ICD-9 Diagnosis Code 172.3

Mal melanom face NEC/NOS

Diagnosis Code 172.3

ICD-9: 172.3
Short Description: Mal melanom face NEC/NOS
Long Description: Malignant melanoma of skin of other and unspecified parts of face
This is the 2014 version of the ICD-9-CM diagnosis code 172.3

Code Classification
  • Neoplasms
    • Malignant neoplasm of bone, connective tissue, skin, and breast (170-176)
      • 172 Malignant melanoma of skin

Information for Medical Professionals

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The ICD-10 and ICD-9 GEMs are used to facilitate linking between the diagnosis codes in ICD-9-CM and the new ICD-10-CM code set. The GEMs are the raw material from which providers, health information vendors and payers can derive specific applied mappings to meet their needs.

  • Malignant melanoma of chin
  • Malignant melanoma of forehead
  • Malignant melanoma of skin of cheek
  • Malignant melanoma of skin of chin
  • Malignant melanoma of skin of eyebrow
  • Malignant melanoma of skin of face
  • Malignant melanoma of skin of forehead
  • Malignant melanoma of skin of nose
  • Malignant melanoma of skin of temporal region
  • Malignant melanoma of temple
  • Melanoma in situ of face

Index of Diseases and Injuries
References found for the code 172.3 in the Index of Diseases and Injuries:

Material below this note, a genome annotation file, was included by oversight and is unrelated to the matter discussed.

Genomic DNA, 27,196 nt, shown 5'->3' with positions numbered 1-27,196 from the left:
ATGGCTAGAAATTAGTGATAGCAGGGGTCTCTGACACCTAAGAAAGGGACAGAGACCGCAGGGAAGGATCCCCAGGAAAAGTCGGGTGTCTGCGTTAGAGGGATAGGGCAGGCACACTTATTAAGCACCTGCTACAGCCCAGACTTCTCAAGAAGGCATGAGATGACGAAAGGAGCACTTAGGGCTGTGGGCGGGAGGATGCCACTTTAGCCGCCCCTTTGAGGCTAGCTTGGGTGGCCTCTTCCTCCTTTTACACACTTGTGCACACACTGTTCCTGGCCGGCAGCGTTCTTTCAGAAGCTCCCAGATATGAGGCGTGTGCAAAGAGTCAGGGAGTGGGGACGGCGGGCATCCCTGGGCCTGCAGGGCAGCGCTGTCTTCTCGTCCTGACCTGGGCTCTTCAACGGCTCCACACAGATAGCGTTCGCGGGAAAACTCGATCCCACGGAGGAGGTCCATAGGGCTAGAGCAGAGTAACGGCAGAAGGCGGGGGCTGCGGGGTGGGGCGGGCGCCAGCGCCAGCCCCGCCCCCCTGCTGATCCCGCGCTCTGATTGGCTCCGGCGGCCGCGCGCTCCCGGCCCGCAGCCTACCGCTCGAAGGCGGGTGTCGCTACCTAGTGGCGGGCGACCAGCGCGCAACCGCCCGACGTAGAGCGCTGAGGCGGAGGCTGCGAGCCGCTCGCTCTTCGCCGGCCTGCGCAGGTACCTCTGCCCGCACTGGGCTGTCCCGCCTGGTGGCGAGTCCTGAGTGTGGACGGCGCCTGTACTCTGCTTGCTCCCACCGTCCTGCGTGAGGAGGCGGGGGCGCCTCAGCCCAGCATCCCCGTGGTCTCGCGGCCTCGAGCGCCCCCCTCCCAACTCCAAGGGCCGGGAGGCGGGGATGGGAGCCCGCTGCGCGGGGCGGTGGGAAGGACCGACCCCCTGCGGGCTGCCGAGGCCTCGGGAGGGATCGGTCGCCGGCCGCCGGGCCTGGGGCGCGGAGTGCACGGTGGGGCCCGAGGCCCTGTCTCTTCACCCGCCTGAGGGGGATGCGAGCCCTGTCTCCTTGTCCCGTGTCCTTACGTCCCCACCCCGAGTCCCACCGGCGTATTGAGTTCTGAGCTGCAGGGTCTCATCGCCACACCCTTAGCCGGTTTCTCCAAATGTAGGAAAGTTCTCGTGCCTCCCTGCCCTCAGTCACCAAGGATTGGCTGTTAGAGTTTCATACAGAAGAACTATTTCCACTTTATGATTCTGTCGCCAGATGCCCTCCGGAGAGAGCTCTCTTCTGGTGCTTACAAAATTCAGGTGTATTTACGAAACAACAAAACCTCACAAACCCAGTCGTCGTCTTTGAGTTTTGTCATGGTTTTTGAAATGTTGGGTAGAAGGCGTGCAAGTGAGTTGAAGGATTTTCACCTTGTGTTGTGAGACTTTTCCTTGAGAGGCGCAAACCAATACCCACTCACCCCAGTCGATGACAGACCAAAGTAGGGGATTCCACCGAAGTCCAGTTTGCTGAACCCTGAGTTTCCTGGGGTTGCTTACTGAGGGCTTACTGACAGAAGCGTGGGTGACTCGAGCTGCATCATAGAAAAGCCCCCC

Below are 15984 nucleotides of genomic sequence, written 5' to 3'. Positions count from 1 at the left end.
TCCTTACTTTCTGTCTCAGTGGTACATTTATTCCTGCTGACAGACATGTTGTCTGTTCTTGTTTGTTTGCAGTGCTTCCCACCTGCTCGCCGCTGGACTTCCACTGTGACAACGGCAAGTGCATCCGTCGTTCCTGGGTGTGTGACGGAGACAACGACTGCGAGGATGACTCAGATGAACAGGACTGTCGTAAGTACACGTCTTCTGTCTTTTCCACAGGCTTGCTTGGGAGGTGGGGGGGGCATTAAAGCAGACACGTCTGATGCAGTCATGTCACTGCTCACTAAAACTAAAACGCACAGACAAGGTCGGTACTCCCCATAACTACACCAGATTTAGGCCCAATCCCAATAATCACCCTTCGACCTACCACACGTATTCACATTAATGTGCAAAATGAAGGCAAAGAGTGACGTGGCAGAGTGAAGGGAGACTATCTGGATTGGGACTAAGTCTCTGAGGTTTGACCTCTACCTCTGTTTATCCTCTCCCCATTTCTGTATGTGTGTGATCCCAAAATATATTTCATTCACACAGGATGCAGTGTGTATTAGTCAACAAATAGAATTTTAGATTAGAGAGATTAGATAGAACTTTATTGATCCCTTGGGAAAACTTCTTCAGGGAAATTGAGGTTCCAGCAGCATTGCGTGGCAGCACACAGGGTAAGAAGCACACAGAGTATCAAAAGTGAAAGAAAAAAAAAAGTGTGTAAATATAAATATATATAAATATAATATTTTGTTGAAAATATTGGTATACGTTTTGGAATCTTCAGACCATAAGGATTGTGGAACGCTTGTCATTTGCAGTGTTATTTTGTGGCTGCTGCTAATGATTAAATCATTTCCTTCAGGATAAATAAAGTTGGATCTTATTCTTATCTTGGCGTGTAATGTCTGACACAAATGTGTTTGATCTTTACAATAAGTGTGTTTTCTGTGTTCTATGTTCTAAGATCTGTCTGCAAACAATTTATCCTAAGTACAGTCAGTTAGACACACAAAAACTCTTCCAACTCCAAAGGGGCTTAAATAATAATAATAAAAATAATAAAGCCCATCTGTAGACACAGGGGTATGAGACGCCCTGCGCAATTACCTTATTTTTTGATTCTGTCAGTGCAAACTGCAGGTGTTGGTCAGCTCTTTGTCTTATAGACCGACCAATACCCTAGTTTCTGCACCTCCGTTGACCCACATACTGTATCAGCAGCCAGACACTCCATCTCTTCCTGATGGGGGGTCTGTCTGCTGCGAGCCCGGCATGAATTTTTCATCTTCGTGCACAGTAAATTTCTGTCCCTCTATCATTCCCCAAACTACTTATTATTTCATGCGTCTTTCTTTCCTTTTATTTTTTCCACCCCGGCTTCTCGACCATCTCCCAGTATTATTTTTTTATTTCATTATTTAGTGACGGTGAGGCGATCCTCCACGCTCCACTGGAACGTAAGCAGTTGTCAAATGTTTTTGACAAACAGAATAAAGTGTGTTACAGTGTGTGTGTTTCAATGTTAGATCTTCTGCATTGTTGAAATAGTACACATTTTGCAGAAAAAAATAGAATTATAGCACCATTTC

Information for Patients


Melanoma is the most serious type of skin cancer. Often the first sign of melanoma is a change in the size, shape, color, or feel of a mole. Most melanomas have a black or black-blue area. Melanoma may also appear as a new mole. It may be black, abnormal, or "ugly looking."

Thinking of "ABCDE" can help you remember what to watch for:

  • Asymmetry - the shape of one half does not match the other
  • Border - the edges are ragged, blurred or irregular
  • Color - the color is uneven and may include shades of black, brown and tan
  • Diameter - there is a change in size, usually an increase
  • Evolving - the mole has changed over the past few weeks or months

Surgery is the first treatment of all stages of melanoma. Other treatments include chemotherapy and radiation, biologic, and targeted therapies. Biologic therapy boosts your body's own ability to fight cancer. Targeted therapy uses substances that attack cancer cells without harming normal cells.

NIH: National Cancer Institute

  • After chemotherapy - discharge
  • Melanoma
  • Melanoma of the eye
  • Understanding Chemotherapy - NIH - Easy-to-Read (National Cancer Institute)
  • What to Know about External Beam Radiation Therapy - NIH - Easy-to-Read (National Cancer Institute)

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